The Grieve Writing Project

Good Grief is proud to be a long-term sponsor of the Grieve Writing Project, held by the Hunter Writer’s Centre annually. Entrants contribute a piece of prose or poetry about grief. Born out of a desire to connect the Arts with important Social Issues in the Hunter Region, the Grieve Writing Project has grown year-on-year. The Good Grief Award is for a work about grief or loss other than death. The 2017 award went to Kathy Childs for her outstanding piece, “The Man in the Mirror”. The Grieve Volume 5 Anthology is available to purchase now for $25 (click here) and is an incredible blend of talent, feelings, pain, honesty and human experiences.
 

The Man in the Mirror

Kathy Childs
For Tom
 
I call him the man in the mirror as that’s where he seems to appear. He started out being quite sociable, laughing at my jokes and generally being around when I felt like a chat but lately he’s been overbearing. He followed me into the bathroom yesterday for God’s sake, stood looking in the mirror. We had a chat after that, him and I. Well, I did. I asked him what was going on here and he just stood and looked straight back at me with a quizzical look on his face, like he was waiting for an answer. I’ll have to get Margaret onto this. I’ll make her a cup of tea before I raise it. She does like a nice cup of tea. “Who the hell are you?” There’s a strange old woman sitting at my kitchen table. “Are you a friend of Margaret’s?” She makes that strange hmmfing sound that Margaret does—perhaps it’s catching or maybe hereditary. Maybe she’s Margaret’s mother or even grandmother—there is a family resemblance.
Maybe that’s what Maggs will look like when she gets older. We’ve only been married a few years, Maggs and I. She’ll be 27 soon—only a year younger than I am.
 
I must remember to buy her some flowers. Carnations, I think. They’re her favourite. She carried them at our wedding. Or was it roses? How could I not remember that?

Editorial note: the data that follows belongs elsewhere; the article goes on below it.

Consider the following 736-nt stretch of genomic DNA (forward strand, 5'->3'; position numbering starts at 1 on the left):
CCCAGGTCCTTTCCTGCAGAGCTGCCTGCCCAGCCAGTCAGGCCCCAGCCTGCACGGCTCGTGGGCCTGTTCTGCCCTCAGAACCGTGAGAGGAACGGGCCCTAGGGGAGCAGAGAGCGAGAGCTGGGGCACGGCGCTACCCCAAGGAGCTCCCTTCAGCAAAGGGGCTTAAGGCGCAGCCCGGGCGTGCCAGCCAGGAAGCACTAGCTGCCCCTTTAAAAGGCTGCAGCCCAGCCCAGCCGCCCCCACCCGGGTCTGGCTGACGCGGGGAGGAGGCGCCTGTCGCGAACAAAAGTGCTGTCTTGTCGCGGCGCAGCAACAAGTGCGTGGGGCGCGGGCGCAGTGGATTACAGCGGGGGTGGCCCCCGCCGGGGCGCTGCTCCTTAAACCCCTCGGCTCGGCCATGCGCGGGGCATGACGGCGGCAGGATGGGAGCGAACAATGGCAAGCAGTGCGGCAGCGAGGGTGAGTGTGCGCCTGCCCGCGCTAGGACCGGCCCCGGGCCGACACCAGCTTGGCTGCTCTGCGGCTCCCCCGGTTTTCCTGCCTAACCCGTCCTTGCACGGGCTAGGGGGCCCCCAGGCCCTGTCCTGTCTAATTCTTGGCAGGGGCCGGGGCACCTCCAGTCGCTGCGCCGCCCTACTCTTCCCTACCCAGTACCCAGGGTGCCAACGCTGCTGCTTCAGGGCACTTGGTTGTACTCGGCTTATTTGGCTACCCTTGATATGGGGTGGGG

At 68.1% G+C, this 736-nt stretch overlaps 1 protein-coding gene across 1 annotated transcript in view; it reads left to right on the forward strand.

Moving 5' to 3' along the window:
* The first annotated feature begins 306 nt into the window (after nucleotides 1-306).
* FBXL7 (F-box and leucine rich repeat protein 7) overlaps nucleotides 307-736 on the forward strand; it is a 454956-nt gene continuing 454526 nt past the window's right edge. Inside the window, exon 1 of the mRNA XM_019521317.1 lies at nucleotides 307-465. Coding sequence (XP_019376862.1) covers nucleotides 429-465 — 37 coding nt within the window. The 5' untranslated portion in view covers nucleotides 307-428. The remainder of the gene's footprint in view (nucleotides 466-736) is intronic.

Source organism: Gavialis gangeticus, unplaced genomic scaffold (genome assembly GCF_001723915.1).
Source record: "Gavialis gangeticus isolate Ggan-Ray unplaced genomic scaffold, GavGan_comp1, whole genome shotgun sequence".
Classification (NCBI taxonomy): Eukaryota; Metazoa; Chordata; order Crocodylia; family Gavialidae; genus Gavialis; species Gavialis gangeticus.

The old woman rises stiffly from her chair. She is watching me closely, her eyes are full of pain and I feel a surge of hate for whoever has done this to her.
 
“Sit down. I’ll make you lunch.” She moves around the kitchen, familiar
with its layout. It seems she’s been here before.
 
“No need to trouble yourself. I’ll wait for Margaret.”
 
“Suit yourself.” She sits back down, continues drinking her tea.
 
A thought strikes me. “Are you with the old guy who’s hanging around?”
 
“Silver hair, blue eyes, confused look?”
 
“Yes, him.”
 
“He’s my husband.”
 
“Why are you here?”
“We’ve been married 56 years.” She ignores my question, keeps talking. “And now some days I’m a stranger to him.” She has tears in her eyes.
“What’s wrong with him?”
 
“Alzheimer’s.”
 
“Poor chap.” She appears to need something more from me.
 
“Maybe I can have a word with him.”
 
“Maybe you can.” She sips at her tea again. “But he won’t remember.”
Tears splash into her tea.
 
I get up; walk over to the window wondering how I can help. The lawn outside needs mowing and the garden beds are full of weeds. My mind is foggy. I can’t shake the feeling that I’m missing something. Perhaps there is somewhere I’m meant to be. Maybe I’m just hungry. I turn back to the kitchen slowly to avoid twisting my knee and setting off my arthritis.
 
“Hey, Maggs. What’s for lunch?”
 
I am surprised to see her crying.